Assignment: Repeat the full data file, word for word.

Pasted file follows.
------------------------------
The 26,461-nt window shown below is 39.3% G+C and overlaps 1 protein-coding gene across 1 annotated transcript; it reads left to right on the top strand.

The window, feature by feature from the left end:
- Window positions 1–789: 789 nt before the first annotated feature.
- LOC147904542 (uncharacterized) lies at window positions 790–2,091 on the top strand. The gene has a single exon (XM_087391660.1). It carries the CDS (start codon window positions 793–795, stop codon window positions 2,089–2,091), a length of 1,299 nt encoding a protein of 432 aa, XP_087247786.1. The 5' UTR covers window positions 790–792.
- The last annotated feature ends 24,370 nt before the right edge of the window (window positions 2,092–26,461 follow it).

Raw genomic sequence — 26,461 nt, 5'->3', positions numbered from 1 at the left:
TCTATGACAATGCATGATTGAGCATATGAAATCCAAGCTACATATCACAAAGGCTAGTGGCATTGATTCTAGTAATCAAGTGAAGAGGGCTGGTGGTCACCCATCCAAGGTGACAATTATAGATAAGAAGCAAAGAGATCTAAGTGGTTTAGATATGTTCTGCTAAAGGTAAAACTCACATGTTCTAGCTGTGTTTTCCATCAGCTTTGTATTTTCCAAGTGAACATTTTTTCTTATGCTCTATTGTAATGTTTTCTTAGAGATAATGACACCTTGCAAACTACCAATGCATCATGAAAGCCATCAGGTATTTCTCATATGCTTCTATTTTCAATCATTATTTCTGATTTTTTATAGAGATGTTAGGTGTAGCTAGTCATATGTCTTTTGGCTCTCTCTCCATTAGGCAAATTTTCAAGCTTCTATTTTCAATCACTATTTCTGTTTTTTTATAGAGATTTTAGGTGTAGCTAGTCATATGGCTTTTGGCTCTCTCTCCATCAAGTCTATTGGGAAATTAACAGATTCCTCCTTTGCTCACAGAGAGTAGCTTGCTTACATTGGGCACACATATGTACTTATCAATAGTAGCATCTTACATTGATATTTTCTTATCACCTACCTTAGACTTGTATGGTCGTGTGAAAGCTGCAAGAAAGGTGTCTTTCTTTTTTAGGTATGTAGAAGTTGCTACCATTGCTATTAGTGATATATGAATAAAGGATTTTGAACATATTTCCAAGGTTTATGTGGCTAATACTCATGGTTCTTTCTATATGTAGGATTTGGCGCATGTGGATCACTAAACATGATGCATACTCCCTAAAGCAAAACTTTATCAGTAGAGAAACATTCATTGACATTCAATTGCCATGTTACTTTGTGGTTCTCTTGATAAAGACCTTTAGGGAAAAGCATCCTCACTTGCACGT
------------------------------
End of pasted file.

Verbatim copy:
The 26,461-nt window shown below is 39.3% G+C and overlaps 1 protein-coding gene across 1 annotated transcript; it reads left to right on the top strand.

The window, feature by feature from the left end:
- Window positions 1–789: 789 nt before the first annotated feature.
- LOC147904542 (uncharacterized) lies at window positions 790–2,091 on the top strand. The gene has a single exon (XM_087391660.1). It carries the CDS (start codon window positions 793–795, stop codon window positions 2,089–2,091), a length of 1,299 nt encoding a protein of 432 aa, XP_087247786.1. The 5' UTR covers window positions 790–792.
- The last annotated feature ends 24,370 nt before the right edge of the window (window positions 2,092–26,461 follow it).

Raw genomic sequence — 26,461 nt, 5'->3', positions numbered from 1 at the left:
TCTATGACAATGCATGATTGAGCATATGAAATCCAAGCTACATATCACAAAGGCTAGTGGCATTGATTCTAGTAATCAAGTGAAGAGGGCTGGTGGTCACCCATCCAAGGTGACAATTATAGATAAGAAGCAAAGAGATCTAAGTGGTTTAGATATGTTCTGCTAAAGGTAAAACTCACATGTTCTAGCTGTGTTTTCCATCAGCTTTGTATTTTCCAAGTGAACATTTTTTCTTATGCTCTATTGTAATGTTTTCTTAGAGATAATGACACCTTGCAAACTACCAATGCATCATGAAAGCCATCAGGTATTTCTCATATGCTTCTATTTTCAATCATTATTTCTGATTTTTTATAGAGATGTTAGGTGTAGCTAGTCATATGTCTTTTGGCTCTCTCTCCATTAGGCAAATTTTCAAGCTTCTATTTTCAATCACTATTTCTGTTTTTTTATAGAGATTTTAGGTGTAGCTAGTCATATGGCTTTTGGCTCTCTCTCCATCAAGTCTATTGGGAAATTAACAGATTCCTCCTTTGCTCACAGAGAGTAGCTTGCTTACATTGGGCACACATATGTACTTATCAATAGTAGCATCTTACATTGATATTTTCTTATCACCTACCTTAGACTTGTATGGTCGTGTGAAAGCTGCAAGAAAGGTGTCTTTCTTTTTTAGGTATGTAGAAGTTGCTACCATTGCTATTAGTGATATATGAATAAAGGATTTTGAACATATTTCCAAGGTTTATGTGGCTAATACTCATGGTTCTTTCTATATGTAGGATTTGGCGCATGTGGATCACTAAACATGATGCATACTCCCTAAAGCAAAACTTTATCAGTAGAGAAACATTCATTGACATTCAATTGCCATGTTACTTTGTGGTTCTCTTGATAAAGACCTTTAGGGAAAAGCATCCTCACTTGCACGT